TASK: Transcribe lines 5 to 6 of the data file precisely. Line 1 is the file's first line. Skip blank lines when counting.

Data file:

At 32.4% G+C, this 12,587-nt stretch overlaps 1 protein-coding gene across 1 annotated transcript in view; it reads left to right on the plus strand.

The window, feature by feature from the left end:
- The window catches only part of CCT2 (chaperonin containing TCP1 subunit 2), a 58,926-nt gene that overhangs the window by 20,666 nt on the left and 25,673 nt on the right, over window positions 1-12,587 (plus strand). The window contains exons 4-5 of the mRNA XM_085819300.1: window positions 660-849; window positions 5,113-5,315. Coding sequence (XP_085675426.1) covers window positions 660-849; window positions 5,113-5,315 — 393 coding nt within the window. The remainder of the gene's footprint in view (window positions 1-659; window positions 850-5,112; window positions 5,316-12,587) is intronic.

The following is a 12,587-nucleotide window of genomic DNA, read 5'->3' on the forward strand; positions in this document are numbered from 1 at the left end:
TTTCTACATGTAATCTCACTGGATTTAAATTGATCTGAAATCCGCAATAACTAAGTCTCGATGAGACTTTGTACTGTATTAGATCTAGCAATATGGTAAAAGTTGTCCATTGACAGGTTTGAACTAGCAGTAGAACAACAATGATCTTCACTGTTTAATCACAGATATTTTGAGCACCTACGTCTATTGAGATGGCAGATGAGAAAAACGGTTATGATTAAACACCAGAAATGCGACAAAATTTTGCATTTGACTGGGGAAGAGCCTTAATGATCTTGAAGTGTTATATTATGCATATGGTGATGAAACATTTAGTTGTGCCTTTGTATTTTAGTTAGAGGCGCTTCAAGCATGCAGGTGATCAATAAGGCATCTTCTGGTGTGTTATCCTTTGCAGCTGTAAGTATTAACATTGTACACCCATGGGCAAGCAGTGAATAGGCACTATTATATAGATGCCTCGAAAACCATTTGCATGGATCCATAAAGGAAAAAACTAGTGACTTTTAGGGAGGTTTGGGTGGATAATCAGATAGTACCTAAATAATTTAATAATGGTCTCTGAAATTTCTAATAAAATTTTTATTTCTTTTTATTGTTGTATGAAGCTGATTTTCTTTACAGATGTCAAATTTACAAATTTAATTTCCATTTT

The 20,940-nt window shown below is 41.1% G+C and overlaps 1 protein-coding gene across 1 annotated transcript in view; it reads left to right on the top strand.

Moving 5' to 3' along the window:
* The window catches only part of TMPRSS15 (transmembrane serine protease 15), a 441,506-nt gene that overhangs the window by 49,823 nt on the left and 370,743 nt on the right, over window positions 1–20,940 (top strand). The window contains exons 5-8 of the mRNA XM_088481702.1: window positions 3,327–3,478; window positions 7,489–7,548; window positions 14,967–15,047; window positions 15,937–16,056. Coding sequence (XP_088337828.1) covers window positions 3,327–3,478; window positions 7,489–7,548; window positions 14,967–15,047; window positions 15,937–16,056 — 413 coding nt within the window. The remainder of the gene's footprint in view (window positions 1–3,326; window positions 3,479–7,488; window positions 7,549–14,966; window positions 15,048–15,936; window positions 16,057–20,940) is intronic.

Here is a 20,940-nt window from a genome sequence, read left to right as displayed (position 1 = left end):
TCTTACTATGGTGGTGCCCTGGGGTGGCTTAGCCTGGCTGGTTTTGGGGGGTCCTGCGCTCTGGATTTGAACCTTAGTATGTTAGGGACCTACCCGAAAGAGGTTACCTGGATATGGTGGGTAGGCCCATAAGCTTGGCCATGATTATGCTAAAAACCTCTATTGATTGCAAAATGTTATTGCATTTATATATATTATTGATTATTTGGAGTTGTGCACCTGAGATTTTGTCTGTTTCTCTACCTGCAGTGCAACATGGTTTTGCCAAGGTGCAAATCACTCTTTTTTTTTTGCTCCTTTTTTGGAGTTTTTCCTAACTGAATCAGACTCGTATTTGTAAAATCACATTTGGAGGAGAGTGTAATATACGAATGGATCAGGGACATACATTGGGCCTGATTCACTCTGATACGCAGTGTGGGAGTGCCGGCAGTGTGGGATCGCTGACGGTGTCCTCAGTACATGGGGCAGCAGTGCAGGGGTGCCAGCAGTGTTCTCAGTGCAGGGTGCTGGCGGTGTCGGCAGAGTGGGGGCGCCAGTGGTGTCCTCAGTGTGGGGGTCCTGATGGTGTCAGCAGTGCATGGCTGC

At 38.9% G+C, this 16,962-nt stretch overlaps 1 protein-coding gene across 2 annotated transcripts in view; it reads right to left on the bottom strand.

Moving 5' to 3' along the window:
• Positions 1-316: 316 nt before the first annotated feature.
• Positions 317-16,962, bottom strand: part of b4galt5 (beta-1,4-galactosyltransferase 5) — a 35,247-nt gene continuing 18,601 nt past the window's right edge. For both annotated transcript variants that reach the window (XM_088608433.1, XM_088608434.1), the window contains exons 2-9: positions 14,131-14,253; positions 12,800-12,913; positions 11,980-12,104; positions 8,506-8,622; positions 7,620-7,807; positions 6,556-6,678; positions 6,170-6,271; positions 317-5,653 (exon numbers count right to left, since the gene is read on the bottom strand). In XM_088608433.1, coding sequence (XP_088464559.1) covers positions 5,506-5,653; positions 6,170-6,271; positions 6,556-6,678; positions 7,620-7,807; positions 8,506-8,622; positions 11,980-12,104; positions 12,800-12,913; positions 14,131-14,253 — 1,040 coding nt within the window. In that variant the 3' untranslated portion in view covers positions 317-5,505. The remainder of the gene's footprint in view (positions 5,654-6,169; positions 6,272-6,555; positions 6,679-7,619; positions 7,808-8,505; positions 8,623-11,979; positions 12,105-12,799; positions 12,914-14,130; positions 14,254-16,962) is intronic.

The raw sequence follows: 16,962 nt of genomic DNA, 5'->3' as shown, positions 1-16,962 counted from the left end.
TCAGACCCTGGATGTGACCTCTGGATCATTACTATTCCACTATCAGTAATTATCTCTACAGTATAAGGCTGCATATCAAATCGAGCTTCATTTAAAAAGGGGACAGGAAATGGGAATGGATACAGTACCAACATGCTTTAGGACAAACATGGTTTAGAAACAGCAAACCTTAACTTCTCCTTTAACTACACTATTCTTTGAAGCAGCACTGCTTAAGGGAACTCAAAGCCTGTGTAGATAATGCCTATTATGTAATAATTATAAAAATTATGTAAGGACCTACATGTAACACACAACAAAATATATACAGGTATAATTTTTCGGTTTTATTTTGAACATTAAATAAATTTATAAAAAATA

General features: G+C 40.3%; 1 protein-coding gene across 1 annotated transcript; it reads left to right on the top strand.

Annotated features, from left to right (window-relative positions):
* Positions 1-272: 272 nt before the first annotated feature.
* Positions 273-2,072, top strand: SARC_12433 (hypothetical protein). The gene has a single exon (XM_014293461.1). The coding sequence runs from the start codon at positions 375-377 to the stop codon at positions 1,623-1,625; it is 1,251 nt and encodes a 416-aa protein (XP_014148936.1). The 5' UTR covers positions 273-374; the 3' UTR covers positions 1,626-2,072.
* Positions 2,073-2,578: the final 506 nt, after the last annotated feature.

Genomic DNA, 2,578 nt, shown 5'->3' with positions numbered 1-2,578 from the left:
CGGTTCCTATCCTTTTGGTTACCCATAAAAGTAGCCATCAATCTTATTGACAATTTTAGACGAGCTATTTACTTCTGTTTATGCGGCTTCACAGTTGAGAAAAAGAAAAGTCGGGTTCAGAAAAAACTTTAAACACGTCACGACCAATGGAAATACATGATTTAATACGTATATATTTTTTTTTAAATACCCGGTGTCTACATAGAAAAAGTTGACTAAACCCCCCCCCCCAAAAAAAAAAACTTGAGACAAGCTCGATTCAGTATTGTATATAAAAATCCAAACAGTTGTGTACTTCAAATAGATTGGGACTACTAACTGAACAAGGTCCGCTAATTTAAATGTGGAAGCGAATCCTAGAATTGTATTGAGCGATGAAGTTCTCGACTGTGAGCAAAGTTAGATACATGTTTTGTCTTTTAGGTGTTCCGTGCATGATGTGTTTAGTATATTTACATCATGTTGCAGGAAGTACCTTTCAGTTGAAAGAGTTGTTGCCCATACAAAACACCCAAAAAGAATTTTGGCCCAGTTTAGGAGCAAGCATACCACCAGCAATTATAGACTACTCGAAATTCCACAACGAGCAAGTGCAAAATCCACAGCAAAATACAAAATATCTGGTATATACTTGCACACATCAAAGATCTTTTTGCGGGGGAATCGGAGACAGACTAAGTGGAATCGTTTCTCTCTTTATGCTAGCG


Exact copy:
TTTCTACATGTAATCTCACTGGATTTAAATTGATCTGAAATCCGCAATAACTAAGTCTCGATGAGACTTTGTACTGTATTAGATCTAGCAATATGGTAAAAGTTGTCCATTGACAGGTTTGAACTAGCAGTAGAACAACAATGATCTTCACTGTTTAATCACAGATATTTTGAGCACCTACGTCTATTGAGATGGCAGATGAGAAAAACGGTTATGATTAAACACCAGAAATGCGACAAAATTTTGCATTTGACTGGGGAAGAGCCTTAATGATCTTGAAGTGTTATATTATGCATATGGTGATGAAACATTTAGTTGTGCCTTTGTATTTTAGTTAGAGGCGCTTCAAGCATGCAGGTGATCAATAAGGCATCTTCTGGTGTGTTATCCTTTGCAGCTGTAAGTATTAACATTGTACACCCATGGGCAAGCAGTGAATAGGCACTATTATATAGATGCCTCGAAAACCATTTGCATGGATCCATAAAGGAAAAAACTAGTGACTTTTAGGGAGGTTTGGGTGGATAATCAGATAGTACCTAAATAATTTAATAATGGTCTCTGAAATTTCTAATAAAATTTTTATTTCTTTTTATTGTTGTATGAAGCTGATTTTCTTTACAGATGTCAAATTTACAAATTTAATTTCCATTTT

The 20,940-nt window shown below is 41.1% G+C and overlaps 1 protein-coding gene across 1 annotated transcript in view; it reads left to right on the top strand.